Cheick Hamala Diabate Ensemble
Homegrown Concerts from the Library of Congress, Co-sponsored by the American Folklife Center
MARCH 23, 2016, Noon, No Tickets Required
Cheick Hamala Diabate is a West African historian in the Griot tradition, a sought after performer, lecturer, storyteller and choreographer. Diabate was born into a griot family in Kita, Mali. In West African tradition, the griot is a male troubadour-historian whose hereditary role is to preserve and share the history, genealogy, and oral traditions of his people, as well as providing advice and practicing diplomacy. As a child, Diabate learned to play the n’goni, a stringed instrument which is the precursor to the American banjo. His knowledge grew to include the history of Mali, passed down in his family for more than 800 years. Though Diabate plays the traditional trio of griot instruments—the n’goni, kora (gourd harp lute), and balafon (wooden xylophone)—he also embraces the panoply of sound he discovered in America. Like many American string players, Diabate was intrigued by the similarities between the n’goni and the banjo. Seeking to mesh the two instruments, Diabate collaborated with banjo player Bob Carlin on From Mali to America, which earned a Grammy nomination for Best Traditional World Music Album in 2007. Cheick Hamala began touring in the U.S. in 1995 and has performed throughout Africa, Europe, Asia and Canada. Recent performances include such notable venues as the 2010 Earth Day Celebration on the Washington Mall, the Smithsonian Institution, the New Orleans Jazz and Heritage Festival and the John F. Kennedy Center for the Performing Arts.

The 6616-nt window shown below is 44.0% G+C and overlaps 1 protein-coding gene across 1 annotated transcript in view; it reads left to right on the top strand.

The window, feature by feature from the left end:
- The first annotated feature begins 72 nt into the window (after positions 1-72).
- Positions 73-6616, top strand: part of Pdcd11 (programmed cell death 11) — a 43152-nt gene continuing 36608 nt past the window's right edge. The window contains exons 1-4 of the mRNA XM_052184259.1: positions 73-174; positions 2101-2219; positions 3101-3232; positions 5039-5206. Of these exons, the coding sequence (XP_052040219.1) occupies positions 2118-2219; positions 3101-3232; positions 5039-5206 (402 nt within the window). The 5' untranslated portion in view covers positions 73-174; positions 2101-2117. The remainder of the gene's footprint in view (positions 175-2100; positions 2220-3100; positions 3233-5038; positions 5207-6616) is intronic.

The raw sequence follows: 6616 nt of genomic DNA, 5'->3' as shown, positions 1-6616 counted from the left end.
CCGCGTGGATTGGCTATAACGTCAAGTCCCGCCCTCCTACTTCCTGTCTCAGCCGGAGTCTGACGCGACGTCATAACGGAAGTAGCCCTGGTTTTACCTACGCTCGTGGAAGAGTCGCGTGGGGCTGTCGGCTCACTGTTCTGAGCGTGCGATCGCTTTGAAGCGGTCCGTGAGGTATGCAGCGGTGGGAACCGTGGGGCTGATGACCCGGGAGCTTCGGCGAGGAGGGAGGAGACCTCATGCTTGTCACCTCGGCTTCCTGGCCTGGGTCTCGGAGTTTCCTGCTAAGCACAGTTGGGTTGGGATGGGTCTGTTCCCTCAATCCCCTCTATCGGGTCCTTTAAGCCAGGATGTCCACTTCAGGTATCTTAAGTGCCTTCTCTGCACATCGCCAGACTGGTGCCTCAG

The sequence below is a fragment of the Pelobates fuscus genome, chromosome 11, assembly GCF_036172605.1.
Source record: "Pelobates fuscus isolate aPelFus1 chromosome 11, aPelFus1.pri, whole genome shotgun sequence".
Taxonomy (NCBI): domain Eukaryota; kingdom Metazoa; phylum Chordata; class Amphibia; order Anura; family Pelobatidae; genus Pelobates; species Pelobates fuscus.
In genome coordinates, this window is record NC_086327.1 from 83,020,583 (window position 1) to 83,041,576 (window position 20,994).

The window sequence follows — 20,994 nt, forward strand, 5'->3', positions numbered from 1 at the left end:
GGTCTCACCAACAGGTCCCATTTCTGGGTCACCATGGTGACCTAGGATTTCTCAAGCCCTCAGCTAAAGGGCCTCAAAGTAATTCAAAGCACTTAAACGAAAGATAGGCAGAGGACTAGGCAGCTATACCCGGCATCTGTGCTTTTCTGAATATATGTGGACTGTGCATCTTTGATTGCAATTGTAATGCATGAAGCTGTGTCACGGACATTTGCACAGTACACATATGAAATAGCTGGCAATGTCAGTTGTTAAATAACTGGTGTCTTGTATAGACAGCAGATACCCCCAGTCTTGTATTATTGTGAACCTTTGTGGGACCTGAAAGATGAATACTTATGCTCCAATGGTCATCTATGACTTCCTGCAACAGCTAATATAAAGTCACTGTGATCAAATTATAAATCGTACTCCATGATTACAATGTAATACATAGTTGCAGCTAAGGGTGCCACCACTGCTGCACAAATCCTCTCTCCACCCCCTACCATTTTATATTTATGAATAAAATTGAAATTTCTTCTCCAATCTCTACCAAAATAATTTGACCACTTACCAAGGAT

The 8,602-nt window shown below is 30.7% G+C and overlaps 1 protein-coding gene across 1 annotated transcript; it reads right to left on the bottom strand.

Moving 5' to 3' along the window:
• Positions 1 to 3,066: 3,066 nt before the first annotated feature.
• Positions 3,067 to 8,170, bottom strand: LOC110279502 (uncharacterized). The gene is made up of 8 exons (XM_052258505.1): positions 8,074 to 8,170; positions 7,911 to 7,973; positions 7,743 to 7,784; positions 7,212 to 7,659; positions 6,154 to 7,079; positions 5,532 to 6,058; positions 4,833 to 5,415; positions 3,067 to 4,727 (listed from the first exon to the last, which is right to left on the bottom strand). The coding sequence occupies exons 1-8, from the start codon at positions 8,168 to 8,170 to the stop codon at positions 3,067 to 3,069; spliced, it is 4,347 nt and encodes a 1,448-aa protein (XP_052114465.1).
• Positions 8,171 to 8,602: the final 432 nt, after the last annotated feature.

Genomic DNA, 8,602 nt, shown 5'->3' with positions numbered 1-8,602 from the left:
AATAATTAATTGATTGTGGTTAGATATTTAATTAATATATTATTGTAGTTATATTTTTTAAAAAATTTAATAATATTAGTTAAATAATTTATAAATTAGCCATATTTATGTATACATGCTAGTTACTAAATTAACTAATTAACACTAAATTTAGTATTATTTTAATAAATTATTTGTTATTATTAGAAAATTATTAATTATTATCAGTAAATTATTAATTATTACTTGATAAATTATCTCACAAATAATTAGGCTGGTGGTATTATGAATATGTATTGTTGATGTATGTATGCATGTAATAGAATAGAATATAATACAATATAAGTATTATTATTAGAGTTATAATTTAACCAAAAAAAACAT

Cosponsored by Library of Congress African and Middle Eastern Division.
A free noon concert series presented by the American Folklife Center and the Music Division of the Library of Congress. All concerts are held in the Coolidge Auditorium (located on the Ground Floor of the Thomas Jefferson Building of the Library of Congress) or the Whittall Pavilion (next to the Coolidge, on the Ground Floor, Jefferson Building). Presented in Partnership with the Kennedy Center Millennium Stage. NO TICKETS REQUIRED.